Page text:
Marine Animal Ecology Group
Marine animal ecology (MAE) studies how marine animals adapt in response to a changing environment. Our research is focused on different organismal levels, from eco-physiology, early life-stage development, population genomics, up to whole ecological community responses. We subsequently apply our research to gain an understanding of the consequences of anthropogenic activities to ecosystem services and conservation management.
Highlighted student projects
At MAE we are working on various research lines. Students can join the research efforts via thesis projects, internships and/or short research projects. See below for some highlighted projects. If you are interested in any of these, please contact firstname.lastname@example.org!
Identifying cryptic species in sponges or biomonitoring structures. By using DNA, we can perform biomonitoring via the barcoding of species. Sponges are known to have symbioses with not only microorganisms but also macroorganisms. We are working on identifying the crypto-fauna associated with sponges. Furthermore, we have been deploying autonomous reef monitoring systems (ARMs) and want to quantify the biodiversity accumulating on those as well. We are looking for motivated students to join the efforts as soon as possible!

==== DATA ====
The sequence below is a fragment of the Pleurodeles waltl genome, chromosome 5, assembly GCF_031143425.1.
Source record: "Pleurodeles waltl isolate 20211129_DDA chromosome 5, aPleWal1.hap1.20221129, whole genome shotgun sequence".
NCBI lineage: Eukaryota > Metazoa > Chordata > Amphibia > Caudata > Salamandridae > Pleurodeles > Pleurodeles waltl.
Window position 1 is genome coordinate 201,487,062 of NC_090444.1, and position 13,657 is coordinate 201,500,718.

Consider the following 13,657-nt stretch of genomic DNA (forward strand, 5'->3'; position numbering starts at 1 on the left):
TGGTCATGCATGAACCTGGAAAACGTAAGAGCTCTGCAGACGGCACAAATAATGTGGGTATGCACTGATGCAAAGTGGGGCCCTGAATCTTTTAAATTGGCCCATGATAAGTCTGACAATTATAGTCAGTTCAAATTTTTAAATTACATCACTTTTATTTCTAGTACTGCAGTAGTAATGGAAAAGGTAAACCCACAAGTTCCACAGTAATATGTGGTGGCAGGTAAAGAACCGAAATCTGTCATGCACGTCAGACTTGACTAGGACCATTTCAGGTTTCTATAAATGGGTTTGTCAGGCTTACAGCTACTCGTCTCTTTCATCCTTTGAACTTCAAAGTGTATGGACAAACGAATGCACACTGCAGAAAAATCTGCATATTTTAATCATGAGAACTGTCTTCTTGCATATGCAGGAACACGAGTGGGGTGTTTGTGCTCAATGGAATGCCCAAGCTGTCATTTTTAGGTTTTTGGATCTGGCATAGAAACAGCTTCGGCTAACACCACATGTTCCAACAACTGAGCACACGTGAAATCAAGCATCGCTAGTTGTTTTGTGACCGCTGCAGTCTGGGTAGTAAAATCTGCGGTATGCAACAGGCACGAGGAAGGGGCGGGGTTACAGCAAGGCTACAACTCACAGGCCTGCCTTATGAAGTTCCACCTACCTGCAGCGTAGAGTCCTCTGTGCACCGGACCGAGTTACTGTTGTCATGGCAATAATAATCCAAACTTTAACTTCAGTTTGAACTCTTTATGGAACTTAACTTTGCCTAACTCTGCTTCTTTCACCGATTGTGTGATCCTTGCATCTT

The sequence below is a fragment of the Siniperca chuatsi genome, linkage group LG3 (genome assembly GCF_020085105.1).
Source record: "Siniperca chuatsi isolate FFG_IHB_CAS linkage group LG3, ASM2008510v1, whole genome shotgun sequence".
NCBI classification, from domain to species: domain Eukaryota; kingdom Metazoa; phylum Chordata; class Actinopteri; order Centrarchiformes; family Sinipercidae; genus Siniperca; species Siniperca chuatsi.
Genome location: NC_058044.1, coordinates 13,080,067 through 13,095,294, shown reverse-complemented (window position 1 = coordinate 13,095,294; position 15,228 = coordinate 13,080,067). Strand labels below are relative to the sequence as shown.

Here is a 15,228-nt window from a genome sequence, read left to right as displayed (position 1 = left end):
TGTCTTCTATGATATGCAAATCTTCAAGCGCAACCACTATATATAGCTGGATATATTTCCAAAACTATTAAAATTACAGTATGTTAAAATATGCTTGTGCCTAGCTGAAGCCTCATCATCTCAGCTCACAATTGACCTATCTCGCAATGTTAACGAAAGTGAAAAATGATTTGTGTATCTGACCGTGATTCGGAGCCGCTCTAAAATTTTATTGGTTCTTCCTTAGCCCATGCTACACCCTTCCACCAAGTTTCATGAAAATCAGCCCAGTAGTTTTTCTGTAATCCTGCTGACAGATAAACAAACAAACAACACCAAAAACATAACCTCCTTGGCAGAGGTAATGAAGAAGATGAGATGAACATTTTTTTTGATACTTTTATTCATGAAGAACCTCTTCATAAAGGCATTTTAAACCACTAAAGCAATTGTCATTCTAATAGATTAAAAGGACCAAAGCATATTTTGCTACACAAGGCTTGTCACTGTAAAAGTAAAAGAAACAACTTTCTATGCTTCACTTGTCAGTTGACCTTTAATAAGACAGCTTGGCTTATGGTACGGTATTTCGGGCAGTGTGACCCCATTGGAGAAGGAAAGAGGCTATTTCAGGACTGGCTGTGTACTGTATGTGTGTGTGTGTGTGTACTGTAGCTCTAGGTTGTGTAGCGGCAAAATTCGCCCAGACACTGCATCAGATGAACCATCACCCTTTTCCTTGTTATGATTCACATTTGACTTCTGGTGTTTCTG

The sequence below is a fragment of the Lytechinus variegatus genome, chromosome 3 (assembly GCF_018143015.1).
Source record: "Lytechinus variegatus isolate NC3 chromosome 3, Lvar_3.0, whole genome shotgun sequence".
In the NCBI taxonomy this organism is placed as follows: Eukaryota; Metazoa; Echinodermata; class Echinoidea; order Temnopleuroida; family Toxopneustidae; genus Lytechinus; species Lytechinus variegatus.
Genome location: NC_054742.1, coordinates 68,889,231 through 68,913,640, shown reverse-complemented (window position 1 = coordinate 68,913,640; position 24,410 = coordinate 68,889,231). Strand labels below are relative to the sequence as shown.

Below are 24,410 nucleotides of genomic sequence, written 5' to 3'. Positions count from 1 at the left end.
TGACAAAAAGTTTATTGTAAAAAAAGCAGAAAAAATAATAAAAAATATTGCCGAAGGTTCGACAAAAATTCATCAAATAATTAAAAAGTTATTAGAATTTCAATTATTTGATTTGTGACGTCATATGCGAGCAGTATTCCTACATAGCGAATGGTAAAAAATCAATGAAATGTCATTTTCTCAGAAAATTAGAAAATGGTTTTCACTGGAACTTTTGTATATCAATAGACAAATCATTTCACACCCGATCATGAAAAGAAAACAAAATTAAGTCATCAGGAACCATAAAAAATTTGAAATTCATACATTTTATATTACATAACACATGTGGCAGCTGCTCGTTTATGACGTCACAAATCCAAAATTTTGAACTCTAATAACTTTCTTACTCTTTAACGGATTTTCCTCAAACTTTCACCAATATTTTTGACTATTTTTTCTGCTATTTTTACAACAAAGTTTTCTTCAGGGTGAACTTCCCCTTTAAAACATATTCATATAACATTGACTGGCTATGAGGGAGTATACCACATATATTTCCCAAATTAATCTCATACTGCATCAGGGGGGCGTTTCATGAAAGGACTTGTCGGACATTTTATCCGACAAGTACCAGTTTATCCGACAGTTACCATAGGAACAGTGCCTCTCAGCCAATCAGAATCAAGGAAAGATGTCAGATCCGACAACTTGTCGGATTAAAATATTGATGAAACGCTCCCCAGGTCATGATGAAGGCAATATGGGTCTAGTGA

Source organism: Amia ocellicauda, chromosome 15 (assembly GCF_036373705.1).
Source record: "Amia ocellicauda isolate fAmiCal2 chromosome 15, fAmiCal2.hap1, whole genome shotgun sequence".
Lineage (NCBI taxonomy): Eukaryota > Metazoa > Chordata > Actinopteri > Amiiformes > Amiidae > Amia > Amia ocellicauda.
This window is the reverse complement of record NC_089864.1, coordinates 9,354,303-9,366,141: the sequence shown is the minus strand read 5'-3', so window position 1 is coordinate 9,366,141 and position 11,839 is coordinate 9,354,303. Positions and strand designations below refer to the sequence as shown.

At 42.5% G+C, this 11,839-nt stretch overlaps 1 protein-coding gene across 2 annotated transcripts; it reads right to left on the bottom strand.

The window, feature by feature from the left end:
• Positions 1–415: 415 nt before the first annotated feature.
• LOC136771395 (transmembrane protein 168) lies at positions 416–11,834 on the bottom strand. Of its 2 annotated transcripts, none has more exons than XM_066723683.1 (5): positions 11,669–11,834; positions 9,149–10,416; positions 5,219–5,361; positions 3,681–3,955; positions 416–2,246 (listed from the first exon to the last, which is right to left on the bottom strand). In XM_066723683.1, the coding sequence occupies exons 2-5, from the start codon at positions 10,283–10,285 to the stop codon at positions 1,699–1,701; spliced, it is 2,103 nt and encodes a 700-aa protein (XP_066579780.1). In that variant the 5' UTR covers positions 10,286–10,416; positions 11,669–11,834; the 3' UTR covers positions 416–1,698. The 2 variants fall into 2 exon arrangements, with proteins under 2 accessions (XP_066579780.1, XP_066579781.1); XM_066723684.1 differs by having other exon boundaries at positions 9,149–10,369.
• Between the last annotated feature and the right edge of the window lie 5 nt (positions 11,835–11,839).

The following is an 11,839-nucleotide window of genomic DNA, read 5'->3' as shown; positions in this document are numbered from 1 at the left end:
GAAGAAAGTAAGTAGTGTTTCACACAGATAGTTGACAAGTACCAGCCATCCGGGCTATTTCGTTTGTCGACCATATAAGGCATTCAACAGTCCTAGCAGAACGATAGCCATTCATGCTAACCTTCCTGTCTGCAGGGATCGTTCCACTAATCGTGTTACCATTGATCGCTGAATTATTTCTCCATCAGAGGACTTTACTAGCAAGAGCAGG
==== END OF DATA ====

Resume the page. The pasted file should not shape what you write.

Culturing vulnerable marine invertebrates to study larval behaviour. We have cultures of corals and sea urchins and are using state-of-the-art technology to track their movements. We are interested how how behaviour is affected by various factors so we can better understand requirements of different life stages.
Studying physiological response of oysters when exposed to heat shock. From August on lab experiments will start researching impacts of heat waves on oysters. This is part of the FutureMares project and they're looking for motivated students!
Designing a sensor device to identify food sources of large elasmobranchs. With the opportunity to , we are looking for an BSc or SRP student to work on the possibility of a miniature DNA sequencing device that can be placed on or inside sharks and rays to study diets. You are asked to find out what is necessary to create such a science-fiction sounding device.
The Marine Animal Ecology group (MAE) is part of the cluster Biology and Aquatic Resilience.